Tag Archives: george curtis

Roy Jennings: The Sole Survivor in 1961

Brighton’s first ever match in Division Two was a disaster. It was at Middlesbrough in August 1958 and the Albion were thumped 9-0 with future Brighton manager Brian Clough grabbing five of the goals. The return game at the Goldstone Ground in December saw the Sussex side treated to a 4-6 home defeat. By 1961, the Brighton line-up was much changed, but the club was still competing in the Second Division.


Roy Jennings was the tough-tackling stalwart of the side. In Charles Buchan’s Football Monthly in December 1961, he looked back at the previous few years:

It doesn’t seem three years since Brighton won the old Third Division South championship and promotion to the Second Division. Yet we are now in our fourth season as a Second Division club – and I am the only survivor of the side which won a championship medal in 1958.

True, Steve Burtenshaw, our regular left-half, was a colleague at that time, but Steve played only occasionally in the League side and did not qualify for a medal.

I made the bare 14 appearances needed to earn a medal. I was mainly a full-back in those days and Brighton were well off in that department. All the other stalwarts of our Third Division days have moved on… Jim Langley, Eric Gill, Glen Wilson, Denis Gordon, Peter Harburn, Frankie Howard and co.

There have been other changes in my time at Goldstone Road. A new stand to replace the rickety old construction which did duty as the main building for too many years; new dressing rooms; floodlighting.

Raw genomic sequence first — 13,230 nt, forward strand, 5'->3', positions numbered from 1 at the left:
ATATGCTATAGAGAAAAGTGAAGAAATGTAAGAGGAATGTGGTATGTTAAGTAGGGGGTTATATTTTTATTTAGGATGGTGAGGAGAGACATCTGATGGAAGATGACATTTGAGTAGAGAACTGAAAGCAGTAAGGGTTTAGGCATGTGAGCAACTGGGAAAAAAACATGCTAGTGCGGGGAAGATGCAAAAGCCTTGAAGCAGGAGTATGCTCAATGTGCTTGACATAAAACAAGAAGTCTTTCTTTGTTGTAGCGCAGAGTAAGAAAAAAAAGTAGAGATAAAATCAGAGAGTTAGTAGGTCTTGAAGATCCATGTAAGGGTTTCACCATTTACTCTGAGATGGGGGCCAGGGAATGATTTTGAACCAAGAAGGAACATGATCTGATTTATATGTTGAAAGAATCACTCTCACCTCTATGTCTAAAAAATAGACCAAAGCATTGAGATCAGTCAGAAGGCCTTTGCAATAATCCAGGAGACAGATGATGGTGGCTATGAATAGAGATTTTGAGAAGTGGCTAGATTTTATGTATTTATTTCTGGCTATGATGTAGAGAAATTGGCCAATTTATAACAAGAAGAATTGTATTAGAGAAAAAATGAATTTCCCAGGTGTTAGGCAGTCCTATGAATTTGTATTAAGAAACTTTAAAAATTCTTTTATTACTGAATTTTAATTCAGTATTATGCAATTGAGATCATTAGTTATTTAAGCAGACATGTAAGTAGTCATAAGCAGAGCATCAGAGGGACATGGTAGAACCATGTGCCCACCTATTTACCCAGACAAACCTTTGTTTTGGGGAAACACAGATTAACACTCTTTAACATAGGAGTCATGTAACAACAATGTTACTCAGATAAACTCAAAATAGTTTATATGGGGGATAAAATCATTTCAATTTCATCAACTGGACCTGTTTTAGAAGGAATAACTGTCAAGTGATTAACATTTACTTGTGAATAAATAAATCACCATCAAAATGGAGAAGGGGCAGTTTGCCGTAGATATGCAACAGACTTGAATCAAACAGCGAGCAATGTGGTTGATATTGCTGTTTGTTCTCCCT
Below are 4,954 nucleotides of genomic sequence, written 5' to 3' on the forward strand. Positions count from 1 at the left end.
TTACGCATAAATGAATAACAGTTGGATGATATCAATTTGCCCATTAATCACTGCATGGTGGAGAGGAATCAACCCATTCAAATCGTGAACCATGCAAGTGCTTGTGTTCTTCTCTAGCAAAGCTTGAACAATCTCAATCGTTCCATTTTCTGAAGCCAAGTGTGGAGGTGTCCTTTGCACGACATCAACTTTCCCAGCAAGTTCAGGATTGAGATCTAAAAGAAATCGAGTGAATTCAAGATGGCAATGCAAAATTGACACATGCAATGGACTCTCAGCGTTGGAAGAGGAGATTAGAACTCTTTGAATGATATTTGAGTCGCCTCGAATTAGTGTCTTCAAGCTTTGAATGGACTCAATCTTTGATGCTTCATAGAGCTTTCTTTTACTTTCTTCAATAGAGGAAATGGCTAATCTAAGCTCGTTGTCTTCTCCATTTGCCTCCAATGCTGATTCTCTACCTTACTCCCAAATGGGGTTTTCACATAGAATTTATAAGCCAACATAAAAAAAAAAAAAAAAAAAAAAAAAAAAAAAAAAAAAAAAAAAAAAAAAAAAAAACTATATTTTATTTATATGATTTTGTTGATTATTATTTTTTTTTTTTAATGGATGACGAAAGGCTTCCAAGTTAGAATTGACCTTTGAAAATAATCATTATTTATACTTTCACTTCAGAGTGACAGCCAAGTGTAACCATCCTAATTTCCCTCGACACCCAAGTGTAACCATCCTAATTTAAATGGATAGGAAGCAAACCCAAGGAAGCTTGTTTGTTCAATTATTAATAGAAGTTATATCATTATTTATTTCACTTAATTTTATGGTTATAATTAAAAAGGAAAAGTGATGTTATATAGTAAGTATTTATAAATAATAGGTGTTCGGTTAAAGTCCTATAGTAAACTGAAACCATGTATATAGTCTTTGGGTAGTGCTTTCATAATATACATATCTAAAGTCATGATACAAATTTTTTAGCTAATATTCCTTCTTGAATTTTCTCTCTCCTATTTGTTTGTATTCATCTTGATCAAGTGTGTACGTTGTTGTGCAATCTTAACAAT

Mr Billy Lane, who steered us to promotion and whose powers of persuasion had so much to do with my joining Brighton, has also gone. The place doesn’t seem the same without him although I feel sure that his successor, George Curtis, from Sunderland, is going to do a great job for us.

When we won promotion some people said we would be out of our depth in the Second Division. When we took two early beatings from Middlesbrough it seemed as though the critics were right.

But we recovered and more than held our place in the higher grade.

The Second Division is the toughest one from which to gain promotion. Each season there seem to be about four top-class sides challenging, with the rest cutting each other’s throats week by week.

For the last three years I have been the regular centre-half and now I am club skipper. At school, in my native Swindon, I was a full-back and won England Youth and Wiltshire county honours at the same time as John Atyeo, of Bristol City.

I had no ambition to become a professional footballer. I was keen on accountancy and studied it. I was working as a clerk in a garage when Ted Nash, a local scout, recommended me to Southampton manager George Roughton.

I signed amateur forms for Southampton and played a few games in their reserves before going into the RAF. Then I had a firm offer from Brighton and, in 1952, I signed for them as a full-time professional – and forgot about a career as an accountant.

I was switched to first team centre-half soon after those Middlesbrough defeats I have mentioned. A good game against Tottenham reserves (I managed to blot out Dave Dunmore) earned me promotion and since then I have held my place. Only twice have I missed a match through injury.

One of my most memorable games in our first season in the Second Division was a Boxing Day meeting with the then League leaders, Fulham, in 1958. Their visit drew a record Goldstone Road crowd of 36,747, with receipts of £4,376.

We beat them 3-0, Johnny Haynes and all, and I shut out centre-forward Maurice Cook out of the game.

A quick thumb through the record books show that on Boxing Day, 1958, Brighton actually lost 3-1 at Craven Cottage. Here is some very ropey footage from the match: